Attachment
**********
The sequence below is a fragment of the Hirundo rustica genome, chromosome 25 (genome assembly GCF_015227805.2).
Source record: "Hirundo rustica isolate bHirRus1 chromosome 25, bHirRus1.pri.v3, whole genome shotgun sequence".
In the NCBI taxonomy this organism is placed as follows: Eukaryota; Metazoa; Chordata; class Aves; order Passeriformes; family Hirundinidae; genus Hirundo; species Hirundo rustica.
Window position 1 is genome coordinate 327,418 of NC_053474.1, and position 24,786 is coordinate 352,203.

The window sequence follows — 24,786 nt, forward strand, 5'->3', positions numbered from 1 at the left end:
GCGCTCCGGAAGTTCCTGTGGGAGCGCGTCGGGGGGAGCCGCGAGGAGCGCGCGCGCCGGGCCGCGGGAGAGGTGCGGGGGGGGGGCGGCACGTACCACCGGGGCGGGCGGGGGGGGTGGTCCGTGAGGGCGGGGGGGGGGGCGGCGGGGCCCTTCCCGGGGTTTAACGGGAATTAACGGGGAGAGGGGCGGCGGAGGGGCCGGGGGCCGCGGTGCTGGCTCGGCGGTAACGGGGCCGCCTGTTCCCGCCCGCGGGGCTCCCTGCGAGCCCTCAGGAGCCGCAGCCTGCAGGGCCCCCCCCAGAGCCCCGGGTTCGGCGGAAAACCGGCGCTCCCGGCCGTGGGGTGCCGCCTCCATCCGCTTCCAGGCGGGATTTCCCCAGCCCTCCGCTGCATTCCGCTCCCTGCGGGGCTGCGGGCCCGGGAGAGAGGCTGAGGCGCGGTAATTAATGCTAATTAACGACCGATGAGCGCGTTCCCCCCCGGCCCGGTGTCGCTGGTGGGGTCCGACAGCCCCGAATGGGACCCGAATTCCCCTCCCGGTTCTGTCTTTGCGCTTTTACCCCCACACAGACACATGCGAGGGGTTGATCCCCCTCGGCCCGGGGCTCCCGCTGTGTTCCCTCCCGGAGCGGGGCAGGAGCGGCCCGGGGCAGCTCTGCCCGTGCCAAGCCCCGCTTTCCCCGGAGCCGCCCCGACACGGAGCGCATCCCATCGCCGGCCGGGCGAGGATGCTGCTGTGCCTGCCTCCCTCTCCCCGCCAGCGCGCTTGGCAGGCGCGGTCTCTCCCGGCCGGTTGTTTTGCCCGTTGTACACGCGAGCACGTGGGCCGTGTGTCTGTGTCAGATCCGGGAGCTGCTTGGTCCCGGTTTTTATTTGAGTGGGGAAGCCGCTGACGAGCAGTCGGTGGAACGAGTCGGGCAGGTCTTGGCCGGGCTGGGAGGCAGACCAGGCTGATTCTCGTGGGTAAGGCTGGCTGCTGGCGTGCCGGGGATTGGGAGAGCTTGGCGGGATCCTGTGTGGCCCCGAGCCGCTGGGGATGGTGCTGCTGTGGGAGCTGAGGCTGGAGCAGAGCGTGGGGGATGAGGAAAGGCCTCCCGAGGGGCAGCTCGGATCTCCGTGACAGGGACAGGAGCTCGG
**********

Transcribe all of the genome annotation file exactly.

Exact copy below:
The sequence below is a fragment of the Hirundo rustica genome, chromosome 25 (genome assembly GCF_015227805.2).
Source record: "Hirundo rustica isolate bHirRus1 chromosome 25, bHirRus1.pri.v3, whole genome shotgun sequence".
In the NCBI taxonomy this organism is placed as follows: Eukaryota; Metazoa; Chordata; class Aves; order Passeriformes; family Hirundinidae; genus Hirundo; species Hirundo rustica.
Window position 1 is genome coordinate 327,418 of NC_053474.1, and position 24,786 is coordinate 352,203.

The window sequence follows — 24,786 nt, forward strand, 5'->3', positions numbered from 1 at the left end:
GCGCTCCGGAAGTTCCTGTGGGAGCGCGTCGGGGGGAGCCGCGAGGAGCGCGCGCGCCGGGCCGCGGGAGAGGTGCGGGGGGGGGGCGGCACGTACCACCGGGGCGGGCGGGGGGGGTGGTCCGTGAGGGCGGGGGGGGGGGCGGCGGGGCCCTTCCCGGGGTTTAACGGGAATTAACGGGGAGAGGGGCGGCGGAGGGGCCGGGGGCCGCGGTGCTGGCTCGGCGGTAACGGGGCCGCCTGTTCCCGCCCGCGGGGCTCCCTGCGAGCCCTCAGGAGCCGCAGCCTGCAGGGCCCCCCCCAGAGCCCCGGGTTCGGCGGAAAACCGGCGCTCCCGGCCGTGGGGTGCCGCCTCCATCCGCTTCCAGGCGGGATTTCCCCAGCCCTCCGCTGCATTCCGCTCCCTGCGGGGCTGCGGGCCCGGGAGAGAGGCTGAGGCGCGGTAATTAATGCTAATTAACGACCGATGAGCGCGTTCCCCCCCGGCCCGGTGTCGCTGGTGGGGTCCGACAGCCCCGAATGGGACCCGAATTCCCCTCCCGGTTCTGTCTTTGCGCTTTTACCCCCACACAGACACATGCGAGGGGTTGATCCCCCTCGGCCCGGGGCTCCCGCTGTGTTCCCTCCCGGAGCGGGGCAGGAGCGGCCCGGGGCAGCTCTGCCCGTGCCAAGCCCCGCTTTCCCCGGAGCCGCCCCGACACGGAGCGCATCCCATCGCCGGCCGGGCGAGGATGCTGCTGTGCCTGCCTCCCTCTCCCCGCCAGCGCGCTTGGCAGGCGCGGTCTCTCCCGGCCGGTTGTTTTGCCCGTTGTACACGCGAGCACGTGGGCCGTGTGTCTGTGTCAGATCCGGGAGCTGCTTGGTCCCGGTTTTTATTTGAGTGGGGAAGCCGCTGACGAGCAGTCGGTGGAACGAGTCGGGCAGGTCTTGGCCGGGCTGGGAGGCAGACCAGGCTGATTCTCGTGGGTAAGGCTGGCTGCTGGCGTGCCGGGGATTGGGAGAGCTTGGCGGGATCCTGTGTGGCCCCGAGCCGCTGGGGATGGTGCTGCTGTGGGAGCTGAGGCTGGAGCAGAGCGTGGGGGATGAGGAAAGGCCTCCCGAGGGGCAGCTCGGATCTCCGTGACAGGGACAGGAGCTCGG